The Brooklyn Rail

MAR 2017

All Issues
MAR 2017 Issue

Baby of the Family:
Love Lost, But Not Forgotten

Ed.'s note: The following is a true story.


I once lived a lawless childhood of flawless wonder. To a child at play everything is for the taking, tasting and experiencing. The world is up for grabs. There are no barriers or consequences in a child’s imagination.

My older but smaller brother was my part-time guide and teacher. He introduced to the world of nature and the world of adults. He was my translator and protector. He taught me how to survive the anger and hatred that haunted our parents and poisoned our lives.

I was more successful than he at social stealth and tracking moods, camouflaging with conformity. Ronnie seemed more unwilling than unable to give up his sense of self for momentary respite from parental aggression and insanity. Time and again it cost him dearly, eventually his young life.

Existence in our home was living on a knife edge. Loving parents could snap without warning and go on an emotional rampage of brutal beatings, mostly directed at Little Ronnie, while I cowered and looked on in silent horror.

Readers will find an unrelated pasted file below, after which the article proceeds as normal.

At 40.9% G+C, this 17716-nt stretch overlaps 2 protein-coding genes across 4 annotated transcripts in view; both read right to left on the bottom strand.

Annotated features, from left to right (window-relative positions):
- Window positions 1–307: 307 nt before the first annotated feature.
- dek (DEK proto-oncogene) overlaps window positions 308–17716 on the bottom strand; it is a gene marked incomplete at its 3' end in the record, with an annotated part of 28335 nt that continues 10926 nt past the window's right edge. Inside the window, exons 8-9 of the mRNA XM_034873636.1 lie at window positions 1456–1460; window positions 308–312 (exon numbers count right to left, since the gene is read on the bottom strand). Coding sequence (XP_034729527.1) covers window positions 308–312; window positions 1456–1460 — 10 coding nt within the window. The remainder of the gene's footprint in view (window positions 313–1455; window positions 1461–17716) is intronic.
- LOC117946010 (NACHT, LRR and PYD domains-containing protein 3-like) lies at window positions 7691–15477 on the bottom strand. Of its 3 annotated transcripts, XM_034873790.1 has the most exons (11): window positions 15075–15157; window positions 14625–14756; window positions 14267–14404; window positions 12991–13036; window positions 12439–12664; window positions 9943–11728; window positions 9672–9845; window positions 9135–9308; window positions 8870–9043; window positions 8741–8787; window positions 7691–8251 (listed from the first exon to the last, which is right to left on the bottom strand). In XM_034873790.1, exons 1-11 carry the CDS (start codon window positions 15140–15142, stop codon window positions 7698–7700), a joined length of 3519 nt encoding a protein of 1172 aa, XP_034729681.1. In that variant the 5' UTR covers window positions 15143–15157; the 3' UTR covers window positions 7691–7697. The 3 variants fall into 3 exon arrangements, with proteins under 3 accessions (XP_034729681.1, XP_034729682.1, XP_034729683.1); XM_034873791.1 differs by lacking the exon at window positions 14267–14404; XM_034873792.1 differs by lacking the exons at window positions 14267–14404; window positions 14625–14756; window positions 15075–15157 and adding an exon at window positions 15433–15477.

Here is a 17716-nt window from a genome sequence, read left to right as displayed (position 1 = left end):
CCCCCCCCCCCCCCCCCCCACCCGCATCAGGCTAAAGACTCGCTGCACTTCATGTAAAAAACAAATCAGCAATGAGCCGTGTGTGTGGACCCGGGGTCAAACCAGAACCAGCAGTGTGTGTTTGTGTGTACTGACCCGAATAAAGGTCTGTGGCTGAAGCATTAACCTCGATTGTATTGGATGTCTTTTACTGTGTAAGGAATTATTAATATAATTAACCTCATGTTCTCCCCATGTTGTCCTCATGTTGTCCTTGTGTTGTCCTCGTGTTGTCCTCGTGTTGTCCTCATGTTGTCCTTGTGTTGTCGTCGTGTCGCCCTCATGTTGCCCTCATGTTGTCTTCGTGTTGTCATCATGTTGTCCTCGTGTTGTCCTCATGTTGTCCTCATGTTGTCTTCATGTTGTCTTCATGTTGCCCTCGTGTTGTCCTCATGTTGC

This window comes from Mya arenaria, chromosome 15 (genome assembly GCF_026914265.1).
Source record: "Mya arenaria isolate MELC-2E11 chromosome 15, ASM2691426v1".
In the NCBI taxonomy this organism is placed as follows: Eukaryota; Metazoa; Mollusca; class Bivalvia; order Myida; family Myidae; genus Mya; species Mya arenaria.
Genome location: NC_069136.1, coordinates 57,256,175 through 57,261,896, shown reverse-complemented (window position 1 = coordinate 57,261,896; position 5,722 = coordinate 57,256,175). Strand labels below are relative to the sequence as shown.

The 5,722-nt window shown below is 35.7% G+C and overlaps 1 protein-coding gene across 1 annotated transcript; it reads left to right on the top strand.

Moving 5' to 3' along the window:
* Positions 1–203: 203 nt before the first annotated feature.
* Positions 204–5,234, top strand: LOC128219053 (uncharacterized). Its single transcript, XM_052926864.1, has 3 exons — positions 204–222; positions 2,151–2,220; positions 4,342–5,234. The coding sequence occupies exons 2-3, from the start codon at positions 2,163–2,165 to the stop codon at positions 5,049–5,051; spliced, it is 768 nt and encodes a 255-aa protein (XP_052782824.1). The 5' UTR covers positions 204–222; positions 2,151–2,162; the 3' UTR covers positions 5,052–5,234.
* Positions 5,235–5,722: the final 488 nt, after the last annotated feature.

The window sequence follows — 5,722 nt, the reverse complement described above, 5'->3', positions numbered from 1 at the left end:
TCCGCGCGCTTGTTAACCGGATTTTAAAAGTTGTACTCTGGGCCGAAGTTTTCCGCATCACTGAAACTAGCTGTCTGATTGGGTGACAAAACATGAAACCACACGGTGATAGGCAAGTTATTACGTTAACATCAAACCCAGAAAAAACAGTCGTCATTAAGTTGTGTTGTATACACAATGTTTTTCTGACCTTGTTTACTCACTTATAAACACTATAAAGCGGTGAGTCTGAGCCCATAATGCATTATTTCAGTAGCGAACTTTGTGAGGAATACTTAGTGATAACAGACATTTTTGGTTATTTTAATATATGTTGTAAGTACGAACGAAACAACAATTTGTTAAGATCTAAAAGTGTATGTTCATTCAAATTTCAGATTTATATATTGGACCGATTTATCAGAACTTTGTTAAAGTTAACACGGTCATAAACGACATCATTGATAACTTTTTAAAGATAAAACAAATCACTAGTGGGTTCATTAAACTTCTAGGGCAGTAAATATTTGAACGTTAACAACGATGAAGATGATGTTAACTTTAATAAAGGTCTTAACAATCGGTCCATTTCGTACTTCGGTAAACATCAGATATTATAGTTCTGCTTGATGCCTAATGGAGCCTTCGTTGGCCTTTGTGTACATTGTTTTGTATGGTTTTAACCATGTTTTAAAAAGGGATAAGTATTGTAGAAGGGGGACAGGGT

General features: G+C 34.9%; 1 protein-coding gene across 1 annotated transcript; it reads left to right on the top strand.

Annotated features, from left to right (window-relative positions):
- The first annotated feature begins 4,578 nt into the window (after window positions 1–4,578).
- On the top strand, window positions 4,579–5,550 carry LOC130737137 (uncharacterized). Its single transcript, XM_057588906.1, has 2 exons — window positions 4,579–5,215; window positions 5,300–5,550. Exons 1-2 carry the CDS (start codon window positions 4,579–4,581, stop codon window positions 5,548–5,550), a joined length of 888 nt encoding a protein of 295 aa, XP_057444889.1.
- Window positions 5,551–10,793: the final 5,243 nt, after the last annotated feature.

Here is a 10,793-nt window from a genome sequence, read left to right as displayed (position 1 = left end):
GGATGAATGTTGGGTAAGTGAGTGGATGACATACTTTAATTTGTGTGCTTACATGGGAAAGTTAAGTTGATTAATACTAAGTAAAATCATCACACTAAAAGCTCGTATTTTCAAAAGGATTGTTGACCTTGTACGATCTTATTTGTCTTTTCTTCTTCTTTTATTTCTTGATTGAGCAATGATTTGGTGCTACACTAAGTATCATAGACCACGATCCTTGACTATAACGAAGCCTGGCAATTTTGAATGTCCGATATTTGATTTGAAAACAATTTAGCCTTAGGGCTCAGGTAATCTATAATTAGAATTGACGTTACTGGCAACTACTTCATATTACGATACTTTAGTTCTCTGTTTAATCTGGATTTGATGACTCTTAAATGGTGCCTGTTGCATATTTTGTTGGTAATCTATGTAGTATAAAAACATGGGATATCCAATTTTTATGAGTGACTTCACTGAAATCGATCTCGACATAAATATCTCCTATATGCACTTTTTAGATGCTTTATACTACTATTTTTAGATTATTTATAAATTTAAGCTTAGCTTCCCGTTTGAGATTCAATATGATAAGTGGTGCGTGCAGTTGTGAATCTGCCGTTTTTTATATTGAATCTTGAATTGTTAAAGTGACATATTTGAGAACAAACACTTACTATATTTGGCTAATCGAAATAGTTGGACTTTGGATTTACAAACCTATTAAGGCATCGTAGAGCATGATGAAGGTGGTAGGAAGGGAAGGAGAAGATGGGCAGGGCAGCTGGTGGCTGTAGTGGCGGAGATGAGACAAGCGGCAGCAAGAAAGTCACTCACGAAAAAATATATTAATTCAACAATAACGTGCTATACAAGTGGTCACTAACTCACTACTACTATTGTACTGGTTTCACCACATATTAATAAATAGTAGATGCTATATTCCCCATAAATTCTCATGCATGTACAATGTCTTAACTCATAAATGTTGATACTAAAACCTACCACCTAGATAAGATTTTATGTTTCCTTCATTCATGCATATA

Yelling and screaming at the top of their lungs. Defensive and violent, our parents’ inner-child struck at us for all the neglect and abuse they suffered as small, defenseless children.

They too once lived a lawless childhood of flawless wonder. But neither of our parents had an older brother to be their part-time guide and teacher, their translator and protector in the world of adults.

Neither did Ronnie. He only had me, his big baby brother, which is probably why I’m the only one of us four who has survived and didn’t attempt suicide.

Fate allowed me to be there to save my father from his despair. But I wasn’t able to be there for either my mother or Ronnie when they became lost in their heart’s darkest night.

Now, in the autumn of my years, I sit longing for those days of lawless childhood and flawless wonder, wishing I could have been Ronnie’s, Mom’s and Dad’s part­-time guide and teacher; their translator and protector in the world of adults.

Left behind to mourn, tortured and tormented, restored and redeemed by Love lost but not forgotten, I sit flawless in lawless wonder.


Douglas Scott Mickey

DOUGLAS SCOTT MICKEY has been on death row at San Quentin since 1983.


The Brooklyn Rail

MAR 2017

All Issues